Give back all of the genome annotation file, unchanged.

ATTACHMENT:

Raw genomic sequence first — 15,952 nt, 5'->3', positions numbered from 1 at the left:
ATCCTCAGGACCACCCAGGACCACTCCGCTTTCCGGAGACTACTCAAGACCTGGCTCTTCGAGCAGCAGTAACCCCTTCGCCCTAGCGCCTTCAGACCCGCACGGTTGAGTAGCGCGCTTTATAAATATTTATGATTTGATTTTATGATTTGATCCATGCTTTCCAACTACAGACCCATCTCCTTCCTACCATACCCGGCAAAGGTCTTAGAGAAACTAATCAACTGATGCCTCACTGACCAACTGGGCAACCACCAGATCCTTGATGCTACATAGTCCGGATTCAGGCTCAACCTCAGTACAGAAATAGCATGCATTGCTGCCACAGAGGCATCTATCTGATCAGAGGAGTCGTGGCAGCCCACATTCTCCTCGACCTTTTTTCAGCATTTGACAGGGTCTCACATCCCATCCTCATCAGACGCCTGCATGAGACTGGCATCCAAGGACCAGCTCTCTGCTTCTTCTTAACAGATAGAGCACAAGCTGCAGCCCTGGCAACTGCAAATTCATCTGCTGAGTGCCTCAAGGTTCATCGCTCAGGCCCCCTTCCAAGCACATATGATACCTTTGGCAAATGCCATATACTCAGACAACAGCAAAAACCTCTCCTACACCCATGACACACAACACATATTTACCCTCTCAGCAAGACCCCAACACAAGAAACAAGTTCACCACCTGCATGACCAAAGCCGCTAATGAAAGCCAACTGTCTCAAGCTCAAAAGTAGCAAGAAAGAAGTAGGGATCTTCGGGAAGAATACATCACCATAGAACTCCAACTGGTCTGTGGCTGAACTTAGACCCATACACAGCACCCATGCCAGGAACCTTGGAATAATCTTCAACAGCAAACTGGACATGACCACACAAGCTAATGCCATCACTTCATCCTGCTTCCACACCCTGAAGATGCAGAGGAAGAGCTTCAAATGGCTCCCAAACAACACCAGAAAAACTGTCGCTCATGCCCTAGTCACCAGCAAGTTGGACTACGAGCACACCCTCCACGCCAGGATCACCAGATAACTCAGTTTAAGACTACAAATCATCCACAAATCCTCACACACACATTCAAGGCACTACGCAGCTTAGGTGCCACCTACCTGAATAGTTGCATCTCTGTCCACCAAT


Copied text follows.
Raw genomic sequence first — 15,952 nt, 5'->3', positions numbered from 1 at the left:
ATCCTCAGGACCACCCAGGACCACTCCGCTTTCCGGAGACTACTCAAGACCTGGCTCTTCGAGCAGCAGTAACCCCTTCGCCCTAGCGCCTTCAGACCCGCACGGTTGAGTAGCGCGCTTTATAAATATTTATGATTTGATTTTATGATTTGATCCATGCTTTCCAACTACAGACCCATCTCCTTCCTACCATACCCGGCAAAGGTCTTAGAGAAACTAATCAACTGATGCCTCACTGACCAACTGGGCAACCACCAGATCCTTGATGCTACATAGTCCGGATTCAGGCTCAACCTCAGTACAGAAATAGCATGCATTGCTGCCACAGAGGCATCTATCTGATCAGAGGAGTCGTGGCAGCCCACATTCTCCTCGACCTTTTTTCAGCATTTGACAGGGTCTCACATCCCATCCTCATCAGACGCCTGCATGAGACTGGCATCCAAGGACCAGCTCTCTGCTTCTTCTTAACAGATAGAGCACAAGCTGCAGCCCTGGCAACTGCAAATTCATCTGCTGAGTGCCTCAAGGTTCATCGCTCAGGCCCCCTTCCAAGCACATATGATACCTTTGGCAAATGCCATATACTCAGACAACAGCAAAAACCTCTCCTACACCCATGACACACAACACATATTTACCCTCTCAGCAAGACCCCAACACAAGAAACAAGTTCACCACCTGCATGACCAAAGCCGCTAATGAAAGCCAACTGTCTCAAGCTCAAAAGTAGCAAGAAAGAAGTAGGGATCTTCGGGAAGAATACATCACCATAGAACTCCAACTGGTCTGTGGCTGAACTTAGACCCATACACAGCACCCATGCCAGGAACCTTGGAATAATCTTCAACAGCAAACTGGACATGACCACACAAGCTAATGCCATCACTTCATCCTGCTTCCACACCCTGAAGATGCAGAGGAAGAGCTTCAAATGGCTCCCAAACAACACCAGAAAAACTGTCGCTCATGCCCTAGTCACCAGCAAGTTGGACTACGAGCACACCCTCCACGCCAGGATCACCAGATAACTCAGTTTAAGACTACAAATCATCCACAAATCCTCACACACACATTCAAGGCACTACGCAGCTTAGGTGCCACCTACCTGAATAGTTGCATCTCTGTCCACCAAT